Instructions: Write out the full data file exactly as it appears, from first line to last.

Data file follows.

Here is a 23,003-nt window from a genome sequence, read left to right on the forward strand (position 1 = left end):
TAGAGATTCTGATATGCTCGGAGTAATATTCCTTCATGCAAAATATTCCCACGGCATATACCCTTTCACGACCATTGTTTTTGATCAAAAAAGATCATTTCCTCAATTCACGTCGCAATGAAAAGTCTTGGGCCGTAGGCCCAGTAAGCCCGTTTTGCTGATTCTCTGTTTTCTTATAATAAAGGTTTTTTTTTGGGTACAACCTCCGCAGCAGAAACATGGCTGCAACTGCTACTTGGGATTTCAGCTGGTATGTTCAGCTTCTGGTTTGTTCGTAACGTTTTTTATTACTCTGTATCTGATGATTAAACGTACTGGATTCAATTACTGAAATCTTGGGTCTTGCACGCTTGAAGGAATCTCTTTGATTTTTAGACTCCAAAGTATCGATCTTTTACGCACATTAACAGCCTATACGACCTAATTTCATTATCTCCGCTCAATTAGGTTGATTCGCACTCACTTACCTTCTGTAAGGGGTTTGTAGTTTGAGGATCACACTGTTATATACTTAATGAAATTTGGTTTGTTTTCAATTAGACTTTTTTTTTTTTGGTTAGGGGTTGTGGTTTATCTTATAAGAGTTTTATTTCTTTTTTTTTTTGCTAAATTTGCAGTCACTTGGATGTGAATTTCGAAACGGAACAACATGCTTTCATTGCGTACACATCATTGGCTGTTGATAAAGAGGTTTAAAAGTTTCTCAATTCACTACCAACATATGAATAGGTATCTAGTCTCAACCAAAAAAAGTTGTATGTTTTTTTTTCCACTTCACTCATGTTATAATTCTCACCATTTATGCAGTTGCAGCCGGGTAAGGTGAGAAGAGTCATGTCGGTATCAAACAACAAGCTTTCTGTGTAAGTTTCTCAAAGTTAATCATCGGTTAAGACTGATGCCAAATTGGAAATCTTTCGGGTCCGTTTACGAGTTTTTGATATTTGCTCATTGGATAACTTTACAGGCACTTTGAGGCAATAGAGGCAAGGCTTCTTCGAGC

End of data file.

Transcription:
Here is a 23,003-nt window from a genome sequence, read left to right on the forward strand (position 1 = left end):
TAGAGATTCTGATATGCTCGGAGTAATATTCCTTCATGCAAAATATTCCCACGGCATATACCCTTTCACGACCATTGTTTTTGATCAAAAAAGATCATTTCCTCAATTCACGTCGCAATGAAAAGTCTTGGGCCGTAGGCCCAGTAAGCCCGTTTTGCTGATTCTCTGTTTTCTTATAATAAAGGTTTTTTTTTGGGTACAACCTCCGCAGCAGAAACATGGCTGCAACTGCTACTTGGGATTTCAGCTGGTATGTTCAGCTTCTGGTTTGTTCGTAACGTTTTTTATTACTCTGTATCTGATGATTAAACGTACTGGATTCAATTACTGAAATCTTGGGTCTTGCACGCTTGAAGGAATCTCTTTGATTTTTAGACTCCAAAGTATCGATCTTTTACGCACATTAACAGCCTATACGACCTAATTTCATTATCTCCGCTCAATTAGGTTGATTCGCACTCACTTACCTTCTGTAAGGGGTTTGTAGTTTGAGGATCACACTGTTATATACTTAATGAAATTTGGTTTGTTTTCAATTAGACTTTTTTTTTTTTGGTTAGGGGTTGTGGTTTATCTTATAAGAGTTTTATTTCTTTTTTTTTTTGCTAAATTTGCAGTCACTTGGATGTGAATTTCGAAACGGAACAACATGCTTTCATTGCGTACACATCATTGGCTGTTGATAAAGAGGTTTAAAAGTTTCTCAATTCACTACCAACATATGAATAGGTATCTAGTCTCAACCAAAAAAAGTTGTATGTTTTTTTTTCCACTTCACTCATGTTATAATTCTCACCATTTATGCAGTTGCAGCCGGGTAAGGTGAGAAGAGTCATGTCGGTATCAAACAACAAGCTTTCTGTGTAAGTTTCTCAAAGTTAATCATCGGTTAAGACTGATGCCAAATTGGAAATCTTTCGGGTCCGTTTACGAGTTTTTGATATTTGCTCATTGGATAACTTTACAGGCACTTTGAGGCAATAGAGGCAAGGCTTCTTCGAGC